Rafael Kubelik

Mahler: Symphony No. 1 'Titan'; Janácek: Sinfonietta

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Here we have two studio recordings by Rafael Kubelik made in monaural for Decca in the mid-'50s with the Wiener Philharmoniker: a Mahler First from 1954 and a Janácek Sinfonietta from 1955. Listeners who remember the Czech conductor's later stereo recordings of these works for Deutsche Grammophon will need no more encouragement to seek out this disc, but those who don't, or who don't recall the conductor, may need further information before reaching a decision.

To start with, Kubelik is generally agreed to be one of the best Czech conductors of the twentieth century, whose readings of both Czech repertoire and the Austro-Germanic repertoire were highly regarded for their lyricism, flexibility, and intensity. When these recordings were made, Kubelik had long been a passionate champion of Mahler's music even when it was unfashionable to do so, and he was also known as an ardent advocate of Janácek's operas outside Czech-speaking countries.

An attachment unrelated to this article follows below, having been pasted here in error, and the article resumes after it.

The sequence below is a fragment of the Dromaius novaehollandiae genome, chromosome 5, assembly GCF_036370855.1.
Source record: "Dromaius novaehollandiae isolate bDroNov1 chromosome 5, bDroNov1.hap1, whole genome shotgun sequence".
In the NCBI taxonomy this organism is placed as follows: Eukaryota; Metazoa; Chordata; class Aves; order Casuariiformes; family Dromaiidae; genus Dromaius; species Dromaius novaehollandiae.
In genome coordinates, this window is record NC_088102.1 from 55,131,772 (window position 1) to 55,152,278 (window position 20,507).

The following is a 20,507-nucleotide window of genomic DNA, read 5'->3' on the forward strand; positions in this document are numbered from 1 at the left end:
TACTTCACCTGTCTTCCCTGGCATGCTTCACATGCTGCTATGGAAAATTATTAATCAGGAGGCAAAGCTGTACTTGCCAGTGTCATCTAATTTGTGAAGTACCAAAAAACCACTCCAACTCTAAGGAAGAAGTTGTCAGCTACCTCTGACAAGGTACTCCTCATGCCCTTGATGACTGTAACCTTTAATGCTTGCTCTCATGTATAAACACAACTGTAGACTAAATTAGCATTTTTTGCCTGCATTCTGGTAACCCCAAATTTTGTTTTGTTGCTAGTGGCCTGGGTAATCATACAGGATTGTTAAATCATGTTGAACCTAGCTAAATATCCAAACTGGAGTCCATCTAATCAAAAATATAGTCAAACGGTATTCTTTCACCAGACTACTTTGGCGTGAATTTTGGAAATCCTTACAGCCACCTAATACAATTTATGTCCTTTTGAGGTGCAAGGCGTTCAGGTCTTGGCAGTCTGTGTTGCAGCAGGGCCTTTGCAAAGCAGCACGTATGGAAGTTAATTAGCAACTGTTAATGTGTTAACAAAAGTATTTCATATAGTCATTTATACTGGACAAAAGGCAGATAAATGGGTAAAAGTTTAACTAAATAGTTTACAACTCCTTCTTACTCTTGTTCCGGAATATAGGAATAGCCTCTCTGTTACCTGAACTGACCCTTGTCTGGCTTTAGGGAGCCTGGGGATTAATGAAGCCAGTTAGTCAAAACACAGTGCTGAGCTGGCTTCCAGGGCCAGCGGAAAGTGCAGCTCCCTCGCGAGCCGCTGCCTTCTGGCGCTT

It should come as no surprise that these performances are excellent, though they are only so up to a point. Kubelik brings out the singing, triumphant qualities of Mahler, while his Janácek rings out with pride and patriotism. However, the Viennese musicians are unfortunately unfamiliar with both pieces, and they cannot manage the scores without stumbling. Mahler's gargantuan climaxes are not always together and Janácek's fanfares are out of sync. Listeners who love Kubelik and the music may be able to overlook these blemishes; listeners less attached to either may have more difficulty letting them pass. Decca's half-century-old monaural sound will be fine for listeners accustomed to half-century-old sound, but listeners used to the clarity and brightness of digital recordings may find its warm textures too thick and its rich colors too heavy.

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